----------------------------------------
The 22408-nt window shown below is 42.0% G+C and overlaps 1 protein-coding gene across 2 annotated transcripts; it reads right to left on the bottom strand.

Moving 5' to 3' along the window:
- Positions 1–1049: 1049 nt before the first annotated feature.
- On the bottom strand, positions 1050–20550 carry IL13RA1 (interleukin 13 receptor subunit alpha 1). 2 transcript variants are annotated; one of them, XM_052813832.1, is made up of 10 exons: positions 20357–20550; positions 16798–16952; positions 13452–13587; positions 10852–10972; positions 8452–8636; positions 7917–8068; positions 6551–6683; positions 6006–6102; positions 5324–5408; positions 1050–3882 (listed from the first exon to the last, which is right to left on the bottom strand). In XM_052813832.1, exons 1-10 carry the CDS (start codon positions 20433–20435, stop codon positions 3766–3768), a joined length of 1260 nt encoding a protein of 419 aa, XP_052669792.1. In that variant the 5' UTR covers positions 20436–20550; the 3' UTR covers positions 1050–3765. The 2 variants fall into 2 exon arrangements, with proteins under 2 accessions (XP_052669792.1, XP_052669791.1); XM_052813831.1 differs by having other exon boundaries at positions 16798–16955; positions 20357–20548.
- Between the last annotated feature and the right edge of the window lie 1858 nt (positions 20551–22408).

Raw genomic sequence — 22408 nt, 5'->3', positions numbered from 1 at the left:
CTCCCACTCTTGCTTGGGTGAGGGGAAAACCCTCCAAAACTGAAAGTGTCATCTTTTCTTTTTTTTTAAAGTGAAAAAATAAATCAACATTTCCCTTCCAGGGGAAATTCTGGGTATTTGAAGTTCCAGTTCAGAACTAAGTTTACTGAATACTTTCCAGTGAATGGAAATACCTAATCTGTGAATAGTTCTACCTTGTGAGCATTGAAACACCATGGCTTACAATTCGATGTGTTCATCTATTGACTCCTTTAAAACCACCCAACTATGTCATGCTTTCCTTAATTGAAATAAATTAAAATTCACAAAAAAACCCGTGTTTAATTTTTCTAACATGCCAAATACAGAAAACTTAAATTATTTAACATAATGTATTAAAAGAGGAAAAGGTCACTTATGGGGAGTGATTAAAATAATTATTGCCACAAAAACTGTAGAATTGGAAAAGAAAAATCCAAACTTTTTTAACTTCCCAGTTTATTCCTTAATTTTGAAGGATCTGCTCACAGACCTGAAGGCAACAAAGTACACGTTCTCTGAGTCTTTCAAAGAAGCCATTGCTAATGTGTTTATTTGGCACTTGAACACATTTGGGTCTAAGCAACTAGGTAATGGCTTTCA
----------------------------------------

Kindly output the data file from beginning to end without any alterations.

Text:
The 22408-nt window shown below is 42.0% G+C and overlaps 1 protein-coding gene across 2 annotated transcripts; it reads right to left on the bottom strand.

Moving 5' to 3' along the window:
- Positions 1–1049: 1049 nt before the first annotated feature.
- On the bottom strand, positions 1050–20550 carry IL13RA1 (interleukin 13 receptor subunit alpha 1). 2 transcript variants are annotated; one of them, XM_052813832.1, is made up of 10 exons: positions 20357–20550; positions 16798–16952; positions 13452–13587; positions 10852–10972; positions 8452–8636; positions 7917–8068; positions 6551–6683; positions 6006–6102; positions 5324–5408; positions 1050–3882 (listed from the first exon to the last, which is right to left on the bottom strand). In XM_052813832.1, exons 1-10 carry the CDS (start codon positions 20433–20435, stop codon positions 3766–3768), a joined length of 1260 nt encoding a protein of 419 aa, XP_052669792.1. In that variant the 5' UTR covers positions 20436–20550; the 3' UTR covers positions 1050–3765. The 2 variants fall into 2 exon arrangements, with proteins under 2 accessions (XP_052669792.1, XP_052669791.1); XM_052813831.1 differs by having other exon boundaries at positions 16798–16955; positions 20357–20548.
- Between the last annotated feature and the right edge of the window lie 1858 nt (positions 20551–22408).

Raw genomic sequence — 22408 nt, 5'->3', positions numbered from 1 at the left:
CTCCCACTCTTGCTTGGGTGAGGGGAAAACCCTCCAAAACTGAAAGTGTCATCTTTTCTTTTTTTTTAAAGTGAAAAAATAAATCAACATTTCCCTTCCAGGGGAAATTCTGGGTATTTGAAGTTCCAGTTCAGAACTAAGTTTACTGAATACTTTCCAGTGAATGGAAATACCTAATCTGTGAATAGTTCTACCTTGTGAGCATTGAAACACCATGGCTTACAATTCGATGTGTTCATCTATTGACTCCTTTAAAACCACCCAACTATGTCATGCTTTCCTTAATTGAAATAAATTAAAATTCACAAAAAAACCCGTGTTTAATTTTTCTAACATGCCAAATACAGAAAACTTAAATTATTTAACATAATGTATTAAAAGAGGAAAAGGTCACTTATGGGGAGTGATTAAAATAATTATTGCCACAAAAACTGTAGAATTGGAAAAGAAAAATCCAAACTTTTTTAACTTCCCAGTTTATTCCTTAATTTTGAAGGATCTGCTCACAGACCTGAAGGCAACAAAGTACACGTTCTCTGAGTCTTTCAAAGAAGCCATTGCTAATGTGTTTATTTGGCACTTGAACACATTTGGGTCTAAGCAACTAGGTAATGGCTTTCA